I have torn through two of Charlaine Harris' other series (Sookie Stackhouse and Aurora Teagarden) and decided to try this one. Its a darker mystery than either of the series I've already read, with a damaged heroine who lacks Sookie's naivete or Roe's gumption. But what Lily does have is determination and strength, and her growing confidence throughout the book is realistic. The mystery is also more prominent in the plot of this novel than it is in the other two series, and I really enjoyed watching the pieces come together. I highly recommend this early Charlaine Harris series to fans of her other novels as well as those who like milder mystery stories.

Tuesday, January 19, 2010

Breaking News - Blio is Coming!

Kurzweil’s Blio: A Singular Challenge to the Ebook Industry?

Blio is FREE eReader software that presents eBooks like you’ve never seen them before!
~from the Blio website

At its launch later this month, this free full-color system will work on a variety of platforms: PCs, Mac, netbooks, tablet PCs, and various mobile devices.

Blio e-reader software, preserves "the image-rich format of books and magazines, including their layout, typesetting, images, color, and graphics, while also supporting full media functionally, including video, graphics, and web sites," allowing users to more "fully enjoy the subtlety of design originally intended by the publisher."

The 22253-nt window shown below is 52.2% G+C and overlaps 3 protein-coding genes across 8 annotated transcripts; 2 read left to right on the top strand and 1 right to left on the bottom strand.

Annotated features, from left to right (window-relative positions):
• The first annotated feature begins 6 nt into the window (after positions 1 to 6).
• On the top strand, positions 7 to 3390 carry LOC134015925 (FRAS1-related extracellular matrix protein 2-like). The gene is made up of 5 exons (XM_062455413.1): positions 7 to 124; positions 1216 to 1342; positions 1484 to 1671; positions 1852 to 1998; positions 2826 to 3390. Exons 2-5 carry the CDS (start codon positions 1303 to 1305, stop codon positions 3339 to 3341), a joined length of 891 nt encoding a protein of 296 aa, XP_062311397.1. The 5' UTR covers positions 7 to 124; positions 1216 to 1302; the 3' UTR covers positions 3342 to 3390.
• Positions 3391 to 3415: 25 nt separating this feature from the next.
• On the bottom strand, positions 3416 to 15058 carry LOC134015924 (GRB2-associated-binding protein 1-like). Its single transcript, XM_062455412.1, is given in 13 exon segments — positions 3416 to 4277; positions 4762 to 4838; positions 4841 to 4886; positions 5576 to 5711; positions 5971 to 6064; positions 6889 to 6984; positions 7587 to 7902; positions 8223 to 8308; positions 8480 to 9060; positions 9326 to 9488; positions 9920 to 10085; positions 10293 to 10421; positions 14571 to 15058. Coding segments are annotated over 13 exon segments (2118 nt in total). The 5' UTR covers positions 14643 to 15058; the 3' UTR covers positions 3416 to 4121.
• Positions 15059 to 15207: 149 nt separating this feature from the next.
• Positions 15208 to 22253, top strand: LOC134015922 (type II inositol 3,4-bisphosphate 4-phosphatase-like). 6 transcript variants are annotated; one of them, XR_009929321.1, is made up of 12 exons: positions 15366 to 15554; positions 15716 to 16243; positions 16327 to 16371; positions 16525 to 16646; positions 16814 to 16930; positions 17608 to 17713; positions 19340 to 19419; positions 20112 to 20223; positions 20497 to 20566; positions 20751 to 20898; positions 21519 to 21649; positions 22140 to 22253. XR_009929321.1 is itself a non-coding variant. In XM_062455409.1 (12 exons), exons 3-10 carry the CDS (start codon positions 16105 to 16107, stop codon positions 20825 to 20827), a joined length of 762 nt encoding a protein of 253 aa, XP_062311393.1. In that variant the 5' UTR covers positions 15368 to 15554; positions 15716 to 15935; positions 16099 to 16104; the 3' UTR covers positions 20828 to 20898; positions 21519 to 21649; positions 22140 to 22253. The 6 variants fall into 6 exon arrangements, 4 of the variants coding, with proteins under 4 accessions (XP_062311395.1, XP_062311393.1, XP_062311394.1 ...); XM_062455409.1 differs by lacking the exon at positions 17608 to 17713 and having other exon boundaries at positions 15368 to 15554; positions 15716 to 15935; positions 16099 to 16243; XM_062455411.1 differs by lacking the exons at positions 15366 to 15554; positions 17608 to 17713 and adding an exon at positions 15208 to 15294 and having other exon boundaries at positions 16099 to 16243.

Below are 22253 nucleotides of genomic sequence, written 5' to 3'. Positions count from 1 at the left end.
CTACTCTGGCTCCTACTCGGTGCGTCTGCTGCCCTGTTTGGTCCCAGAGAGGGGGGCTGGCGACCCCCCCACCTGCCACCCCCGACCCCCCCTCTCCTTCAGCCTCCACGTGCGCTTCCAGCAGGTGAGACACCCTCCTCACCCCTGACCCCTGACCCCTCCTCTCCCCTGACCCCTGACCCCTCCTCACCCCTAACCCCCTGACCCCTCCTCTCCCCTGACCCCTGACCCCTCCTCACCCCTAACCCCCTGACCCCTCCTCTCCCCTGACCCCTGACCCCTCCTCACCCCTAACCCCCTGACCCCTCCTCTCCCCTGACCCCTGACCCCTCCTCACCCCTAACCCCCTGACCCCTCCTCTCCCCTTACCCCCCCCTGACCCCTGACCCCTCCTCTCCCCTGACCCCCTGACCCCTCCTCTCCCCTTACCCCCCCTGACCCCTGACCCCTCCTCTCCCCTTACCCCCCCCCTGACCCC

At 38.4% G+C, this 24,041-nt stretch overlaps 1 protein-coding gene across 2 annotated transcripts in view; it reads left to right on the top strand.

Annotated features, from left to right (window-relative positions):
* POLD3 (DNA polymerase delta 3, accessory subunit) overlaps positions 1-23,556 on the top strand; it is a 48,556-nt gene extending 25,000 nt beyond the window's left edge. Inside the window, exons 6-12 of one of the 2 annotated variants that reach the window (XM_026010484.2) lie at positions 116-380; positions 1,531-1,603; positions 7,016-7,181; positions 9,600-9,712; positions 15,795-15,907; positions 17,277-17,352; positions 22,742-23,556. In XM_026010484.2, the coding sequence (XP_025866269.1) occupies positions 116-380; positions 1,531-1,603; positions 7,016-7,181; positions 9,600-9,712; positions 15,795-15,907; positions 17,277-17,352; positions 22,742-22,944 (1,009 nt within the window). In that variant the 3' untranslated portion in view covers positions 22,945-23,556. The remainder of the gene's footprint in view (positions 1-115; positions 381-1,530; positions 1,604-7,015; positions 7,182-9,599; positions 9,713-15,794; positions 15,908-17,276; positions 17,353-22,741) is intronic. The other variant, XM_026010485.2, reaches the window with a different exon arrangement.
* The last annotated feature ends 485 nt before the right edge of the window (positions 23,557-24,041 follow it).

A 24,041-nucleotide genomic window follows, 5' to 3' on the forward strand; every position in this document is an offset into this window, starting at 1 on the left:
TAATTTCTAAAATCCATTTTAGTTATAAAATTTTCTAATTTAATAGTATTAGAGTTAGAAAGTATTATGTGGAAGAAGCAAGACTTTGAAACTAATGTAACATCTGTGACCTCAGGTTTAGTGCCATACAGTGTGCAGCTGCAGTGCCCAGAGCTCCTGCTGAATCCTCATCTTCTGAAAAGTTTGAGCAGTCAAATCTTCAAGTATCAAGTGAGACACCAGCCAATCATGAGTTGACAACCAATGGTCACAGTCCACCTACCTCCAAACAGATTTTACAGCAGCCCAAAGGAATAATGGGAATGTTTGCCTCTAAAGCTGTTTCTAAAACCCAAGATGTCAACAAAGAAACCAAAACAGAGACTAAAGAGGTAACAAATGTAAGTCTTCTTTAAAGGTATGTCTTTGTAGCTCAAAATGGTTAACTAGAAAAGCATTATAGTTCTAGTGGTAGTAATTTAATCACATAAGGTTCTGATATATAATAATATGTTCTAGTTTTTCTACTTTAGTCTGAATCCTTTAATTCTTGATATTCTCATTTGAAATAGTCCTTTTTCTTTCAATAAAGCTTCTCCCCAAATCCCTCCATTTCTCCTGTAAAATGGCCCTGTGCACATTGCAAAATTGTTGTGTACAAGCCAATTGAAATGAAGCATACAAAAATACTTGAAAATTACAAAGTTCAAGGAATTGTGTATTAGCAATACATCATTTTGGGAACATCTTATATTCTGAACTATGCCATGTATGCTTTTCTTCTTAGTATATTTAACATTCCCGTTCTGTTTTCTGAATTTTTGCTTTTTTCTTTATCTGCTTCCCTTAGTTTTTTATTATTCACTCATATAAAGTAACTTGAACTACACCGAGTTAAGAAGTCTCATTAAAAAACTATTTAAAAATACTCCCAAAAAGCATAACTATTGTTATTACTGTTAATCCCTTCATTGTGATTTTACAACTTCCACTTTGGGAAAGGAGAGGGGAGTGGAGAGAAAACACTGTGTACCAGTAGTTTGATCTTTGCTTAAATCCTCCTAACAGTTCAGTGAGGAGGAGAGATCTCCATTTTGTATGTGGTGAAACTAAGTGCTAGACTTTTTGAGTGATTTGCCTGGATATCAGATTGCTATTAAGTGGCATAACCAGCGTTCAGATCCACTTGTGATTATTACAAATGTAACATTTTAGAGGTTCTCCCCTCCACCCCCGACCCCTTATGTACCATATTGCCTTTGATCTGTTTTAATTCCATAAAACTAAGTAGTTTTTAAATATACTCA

Instead of partnering with specific publishers or focusing on specific product areas, Blio is using existing book distribution channels, resulting in an initial catalog of titles from thousands of publishers, as well as access to more than 1.2 million public-domain books. Initial publishers with titles in the Blio Bookstore include publishers such as Elsevier, Hachette, HarperCollins, Random House, Penguin, Simon & Schuster, and Wiley. 

The software is amazingly flexible, allowing you to add notes as well as insert photos, video, and websites. You can also extract your notes into a Word document. You can bookmark your pages, and the audio Text-to-Speech, which uses Dragon Naturally Speaking dictation software, allows you to use Blio as an audio book. As the text is read aloud, Blio will highlight the words as they are read. This highlight feature can also be turned off. ~from the Information Today website 


Saturday, January 9, 2010